By Islay Aitchison, Researcher at the TaxPayers’ Alliance
Last month, during a panel discussion at the World Economic Forum at Davos, the chancellor confirmed the government has opted to appease the anti-enterprise forces that make up so much of the British and global elite. The Digital Services Tax (DST) will come into force in April 2020.
The DST applies to businesses providing a social media platform, search engine or online marketplace to British users. It’s a cash-grab dressed up as a boost for the high street. However, far from bringing life back to local shopping centres, all the DST will achieve is to increase in the cost of living for ordinary taxpayers, chill investment in Britain’s tech industry and put other sectors at risk of international tariffs.
Despite its limited scope — businesses only become liable to pay once they have a global revenue of over £500m — the DST is fundamentally a punishment for success in an increasingly-important sector. It makes Britain a less appealing place to invest because even small firms will take the long-term cost-benefit analysis of the British tax regime into account. More broadly, the introduction of the DST damages the country’s reputation as a potentially lucrative place to invest in tech. Through the DST, the government is exhibiting its willingness to undermine tech productivity to score political points. There is a perception that certain firms are doing too well and the government seems to be trying to harness some of that perception without considering the costs.
The government ought to think carefully of the reciprocal taxes the DST could provoke. When France proposed a similar tax, the United States threatened to place tariffs on French products such as wine, cheese and cosmetics. Britain is facing similar treatment. After Sajid Javid confirmed that the DST would go ahead, Steven Mnuchin, the United States treasury secretary, said: “if people want to arbitrarily put taxes on our digital companies, we’ll consider arbitrarily putting taxes on their car companies.” If the government’s intention is, as the Prime Minister suggested, for the DST to force tech giants to “pay a fair contribution”, it’s miscalculated. The DST may ultimately harm all kinds of British export sectors, big and small, putting strain on the economy, hurting businesses and the typical taxpayer.
A major reason for the perception digital firms are not paying enough tax is the inadequacy of corporation tax in the modern globalised economy. It has become steadily more difficult to accurately attribute and therefore tax value creation due to the increasingly globalised and information-driven economy, especially as it applies to international and digitally-focused companies. This is impacting corporation tax receipts and is likely one of the factors pushing the government towards the introduction of the DST.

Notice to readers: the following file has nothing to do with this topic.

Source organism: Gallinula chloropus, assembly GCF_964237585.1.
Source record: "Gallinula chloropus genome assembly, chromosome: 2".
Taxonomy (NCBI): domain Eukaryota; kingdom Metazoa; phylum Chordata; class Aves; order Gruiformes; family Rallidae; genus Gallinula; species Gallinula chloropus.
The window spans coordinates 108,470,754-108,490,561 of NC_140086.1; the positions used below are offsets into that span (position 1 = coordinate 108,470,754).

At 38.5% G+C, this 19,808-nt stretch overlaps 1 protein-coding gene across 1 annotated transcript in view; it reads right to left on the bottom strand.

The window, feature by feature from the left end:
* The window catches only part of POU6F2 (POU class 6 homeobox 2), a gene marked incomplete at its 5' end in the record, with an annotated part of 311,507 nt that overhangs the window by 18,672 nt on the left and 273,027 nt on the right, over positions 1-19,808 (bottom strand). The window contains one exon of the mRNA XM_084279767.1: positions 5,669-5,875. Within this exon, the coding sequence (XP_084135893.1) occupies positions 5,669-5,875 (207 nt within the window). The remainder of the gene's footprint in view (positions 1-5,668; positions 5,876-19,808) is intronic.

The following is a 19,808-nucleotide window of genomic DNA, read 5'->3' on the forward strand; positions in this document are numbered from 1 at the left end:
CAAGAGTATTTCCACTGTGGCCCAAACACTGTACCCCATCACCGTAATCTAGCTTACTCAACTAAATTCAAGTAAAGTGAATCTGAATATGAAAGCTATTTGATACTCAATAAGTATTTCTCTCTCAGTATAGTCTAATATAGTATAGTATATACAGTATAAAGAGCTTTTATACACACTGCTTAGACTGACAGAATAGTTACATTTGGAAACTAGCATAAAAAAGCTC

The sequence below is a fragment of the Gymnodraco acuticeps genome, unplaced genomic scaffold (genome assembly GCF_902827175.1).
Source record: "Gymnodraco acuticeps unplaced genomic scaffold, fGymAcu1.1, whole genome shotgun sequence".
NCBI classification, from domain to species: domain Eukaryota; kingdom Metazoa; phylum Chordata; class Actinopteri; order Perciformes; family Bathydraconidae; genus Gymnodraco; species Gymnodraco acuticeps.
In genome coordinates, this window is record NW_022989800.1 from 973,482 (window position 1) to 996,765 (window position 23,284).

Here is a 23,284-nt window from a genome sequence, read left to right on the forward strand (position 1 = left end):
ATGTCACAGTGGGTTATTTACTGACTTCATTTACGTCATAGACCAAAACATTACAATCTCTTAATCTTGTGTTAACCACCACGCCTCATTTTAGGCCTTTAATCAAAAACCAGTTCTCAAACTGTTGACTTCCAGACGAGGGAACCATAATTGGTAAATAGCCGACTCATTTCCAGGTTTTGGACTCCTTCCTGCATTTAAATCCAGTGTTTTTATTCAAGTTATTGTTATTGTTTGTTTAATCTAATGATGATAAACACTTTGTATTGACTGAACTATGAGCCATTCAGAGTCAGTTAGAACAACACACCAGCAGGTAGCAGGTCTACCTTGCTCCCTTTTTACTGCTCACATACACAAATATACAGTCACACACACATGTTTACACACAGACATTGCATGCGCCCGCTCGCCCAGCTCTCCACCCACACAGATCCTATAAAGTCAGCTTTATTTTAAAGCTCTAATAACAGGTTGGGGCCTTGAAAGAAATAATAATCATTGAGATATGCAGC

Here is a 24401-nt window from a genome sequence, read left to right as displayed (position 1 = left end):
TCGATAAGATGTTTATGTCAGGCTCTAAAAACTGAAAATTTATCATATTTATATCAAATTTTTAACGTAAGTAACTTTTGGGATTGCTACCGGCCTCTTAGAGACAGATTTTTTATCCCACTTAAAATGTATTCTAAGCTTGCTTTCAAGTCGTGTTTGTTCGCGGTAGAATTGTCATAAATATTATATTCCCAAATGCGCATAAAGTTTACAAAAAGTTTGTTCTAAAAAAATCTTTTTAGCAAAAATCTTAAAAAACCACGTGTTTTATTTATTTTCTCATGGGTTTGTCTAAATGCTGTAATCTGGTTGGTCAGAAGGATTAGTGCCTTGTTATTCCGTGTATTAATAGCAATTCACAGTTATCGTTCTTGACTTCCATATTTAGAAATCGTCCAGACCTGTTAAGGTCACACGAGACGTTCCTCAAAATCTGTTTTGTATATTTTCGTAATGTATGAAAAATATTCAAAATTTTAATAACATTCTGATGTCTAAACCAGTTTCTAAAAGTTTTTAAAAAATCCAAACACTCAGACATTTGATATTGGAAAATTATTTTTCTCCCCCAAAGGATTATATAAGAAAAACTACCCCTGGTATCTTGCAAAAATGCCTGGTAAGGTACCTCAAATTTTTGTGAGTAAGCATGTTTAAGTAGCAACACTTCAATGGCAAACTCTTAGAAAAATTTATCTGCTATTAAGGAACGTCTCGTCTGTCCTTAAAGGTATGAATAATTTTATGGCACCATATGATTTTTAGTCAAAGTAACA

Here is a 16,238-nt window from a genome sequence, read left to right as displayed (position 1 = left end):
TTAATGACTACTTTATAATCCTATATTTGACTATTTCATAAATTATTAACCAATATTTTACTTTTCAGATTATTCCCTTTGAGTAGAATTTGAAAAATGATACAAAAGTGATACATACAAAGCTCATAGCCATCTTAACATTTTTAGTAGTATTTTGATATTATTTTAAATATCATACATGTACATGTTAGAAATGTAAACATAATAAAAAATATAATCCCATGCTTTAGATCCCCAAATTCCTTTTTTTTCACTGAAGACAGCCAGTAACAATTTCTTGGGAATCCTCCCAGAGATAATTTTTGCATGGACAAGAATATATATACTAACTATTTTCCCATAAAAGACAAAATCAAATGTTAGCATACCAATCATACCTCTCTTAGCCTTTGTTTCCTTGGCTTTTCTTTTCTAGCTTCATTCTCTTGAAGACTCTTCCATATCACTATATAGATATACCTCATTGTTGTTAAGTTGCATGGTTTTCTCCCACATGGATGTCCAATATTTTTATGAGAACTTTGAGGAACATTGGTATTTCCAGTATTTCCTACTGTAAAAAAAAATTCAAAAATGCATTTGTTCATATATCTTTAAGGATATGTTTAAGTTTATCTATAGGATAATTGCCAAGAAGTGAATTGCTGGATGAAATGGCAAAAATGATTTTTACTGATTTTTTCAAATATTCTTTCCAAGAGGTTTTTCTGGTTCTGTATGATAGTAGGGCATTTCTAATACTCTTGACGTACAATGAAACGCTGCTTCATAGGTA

However, there is no reason to believe that the Digital Services Tax will, as claimed by the government, “level the playing field” between online retailers and brick and mortar stores, saving Britain’s high streets. Certainly, smaller shops are struggling to compete against both retailers like Tesco and major online stores. But the reason for this is not some special super-advantage that being online brings. Large retailers, in whatever form they take, are able to offer consumers better value products. Smaller shops have been struggling relatively for decades, long before the rise of the likes of Amazon. On top of this competitive disadvantage, many of Britain’s high streets stores are pushed into charging more by corporation tax and business rates. If the government really wants to assist the high street, then it should rule out rises in business rates and alter the rating system to exempt the value of buildings and improvements. We have also outlined a possible change whereby business rates would change relative to the rental value of businesses. From a government perspective, helping the high street by slashing business rates also has the added bonus of being hugely popular, as our polling last year highlighted.
However, consumers aren’t only factoring in price — they’re concerned about convenience. Unlike browsing online, high street patronage is tedious and time-consuming. Increasingly, there are fewer and worse options available. A principal cause of this isn’t an unfair tax regime, but burdensome over-regulation by local councils and direction from central government. Accordingly, the DST will not stop the waning of the high street. Better regulation and more innovation are what the high street needs.
While the government may promise a certain outcome, the market is ultimately driven by consumer buying habits. Target taxes like the DST don’t tend to have the impact governments campaign on, because they ignore the fact that no tax exists in a vacuum, and the cost is always passed on to customers.
In the end, France pulled its “GAFA” (Google, Apple, Facebook, Amazon) tax and agreed to hold fire until an international agreement could be reached. As a result, other French industries remained safe from retaliation by the United States. While, regrettably, an international agreement on tax for large tech companies is probably inevitable, there’s no reason for Britain to go ahead with the DST alone. The grim reality is that Britain is already struggling to compete, with only eight of the top 200 digital firms hailing from the United Kingdom. Logic leads to one clear conclusion: the government needs to stop interfering.